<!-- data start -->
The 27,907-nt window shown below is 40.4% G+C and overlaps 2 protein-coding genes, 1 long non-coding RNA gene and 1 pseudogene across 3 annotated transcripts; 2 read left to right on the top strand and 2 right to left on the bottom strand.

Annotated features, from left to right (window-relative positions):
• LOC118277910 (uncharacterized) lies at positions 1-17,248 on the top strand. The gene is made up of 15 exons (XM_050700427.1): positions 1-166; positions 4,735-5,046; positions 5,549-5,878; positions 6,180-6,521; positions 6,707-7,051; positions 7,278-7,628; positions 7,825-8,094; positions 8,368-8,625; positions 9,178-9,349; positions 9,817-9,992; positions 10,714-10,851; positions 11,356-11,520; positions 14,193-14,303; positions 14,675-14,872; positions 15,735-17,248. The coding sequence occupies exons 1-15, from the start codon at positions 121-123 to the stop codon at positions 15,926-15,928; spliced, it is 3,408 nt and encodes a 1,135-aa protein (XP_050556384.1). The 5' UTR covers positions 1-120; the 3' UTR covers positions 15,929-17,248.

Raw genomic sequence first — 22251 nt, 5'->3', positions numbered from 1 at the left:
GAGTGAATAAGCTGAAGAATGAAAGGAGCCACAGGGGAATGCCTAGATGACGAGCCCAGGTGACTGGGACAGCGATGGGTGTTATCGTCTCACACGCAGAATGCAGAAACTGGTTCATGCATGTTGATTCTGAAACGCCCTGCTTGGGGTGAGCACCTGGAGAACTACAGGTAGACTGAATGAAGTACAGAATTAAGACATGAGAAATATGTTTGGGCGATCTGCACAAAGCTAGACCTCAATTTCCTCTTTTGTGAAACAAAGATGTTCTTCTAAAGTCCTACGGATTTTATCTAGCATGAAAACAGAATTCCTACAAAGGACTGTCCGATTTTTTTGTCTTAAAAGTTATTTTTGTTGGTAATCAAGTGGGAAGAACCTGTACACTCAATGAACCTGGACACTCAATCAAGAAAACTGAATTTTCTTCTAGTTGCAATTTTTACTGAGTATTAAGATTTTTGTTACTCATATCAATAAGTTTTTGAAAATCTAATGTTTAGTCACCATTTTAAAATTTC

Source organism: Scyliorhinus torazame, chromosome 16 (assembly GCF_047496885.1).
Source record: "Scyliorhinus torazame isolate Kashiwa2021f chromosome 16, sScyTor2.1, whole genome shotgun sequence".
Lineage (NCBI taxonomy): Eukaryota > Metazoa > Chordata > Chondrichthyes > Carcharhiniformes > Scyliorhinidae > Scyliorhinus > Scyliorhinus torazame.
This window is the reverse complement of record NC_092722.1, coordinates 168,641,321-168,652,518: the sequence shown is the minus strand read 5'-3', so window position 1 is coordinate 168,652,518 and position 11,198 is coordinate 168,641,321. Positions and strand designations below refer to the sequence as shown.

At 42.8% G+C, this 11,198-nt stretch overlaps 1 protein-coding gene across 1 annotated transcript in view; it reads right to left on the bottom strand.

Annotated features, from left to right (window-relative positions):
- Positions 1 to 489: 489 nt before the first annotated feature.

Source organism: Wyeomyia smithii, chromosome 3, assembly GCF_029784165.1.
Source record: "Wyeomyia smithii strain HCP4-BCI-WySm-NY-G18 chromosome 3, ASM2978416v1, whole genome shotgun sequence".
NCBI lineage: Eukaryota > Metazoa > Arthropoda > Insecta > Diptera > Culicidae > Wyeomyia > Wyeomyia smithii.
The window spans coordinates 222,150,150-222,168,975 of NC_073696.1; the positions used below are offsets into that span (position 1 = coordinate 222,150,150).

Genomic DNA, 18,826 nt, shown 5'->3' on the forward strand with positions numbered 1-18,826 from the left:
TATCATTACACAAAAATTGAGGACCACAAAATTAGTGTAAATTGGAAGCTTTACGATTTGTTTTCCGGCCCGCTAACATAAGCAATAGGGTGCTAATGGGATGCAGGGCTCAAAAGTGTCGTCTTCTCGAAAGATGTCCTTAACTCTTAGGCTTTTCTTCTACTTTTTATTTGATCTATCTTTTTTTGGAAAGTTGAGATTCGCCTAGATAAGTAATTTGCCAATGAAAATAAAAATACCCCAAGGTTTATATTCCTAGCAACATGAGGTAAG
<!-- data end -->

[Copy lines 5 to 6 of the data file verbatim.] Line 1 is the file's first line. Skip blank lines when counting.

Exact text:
GAGTGAATAAGCTGAAGAATGAAAGGAGCCACAGGGGAATGCCTAGATGACGAGCCCAGGTGACTGGGACAGCGATGGGTGTTATCGTCTCACACGCAGAATGCAGAAACTGGTTCATGCATGTTGATTCTGAAACGCCCTGCTTGGGGTGAGCACCTGGAGAACTACAGGTAGACTGAATGAAGTACAGAATTAAGACATGAGAAATATGTTTGGGCGATCTGCACAAAGCTAGACCTCAATTTCCTCTTTTGTGAAACAAAGATGTTCTTCTAAAGTCCTACGGATTTTATCTAGCATGAAAACAGAATTCCTACAAAGGACTGTCCGATTTTTTTGTCTTAAAAGTTATTTTTGTTGGTAATCAAGTGGGAAGAACCTGTACACTCAATGAACCTGGACACTCAATCAAGAAAACTGAATTTTCTTCTAGTTGCAATTTTTACTGAGTATTAAGATTTTTGTTACTCATATCAATAAGTTTTTGAAAATCTAATGTTTAGTCACCATTTTAAAATTTC

Source organism: Scyliorhinus torazame, chromosome 16 (assembly GCF_047496885.1).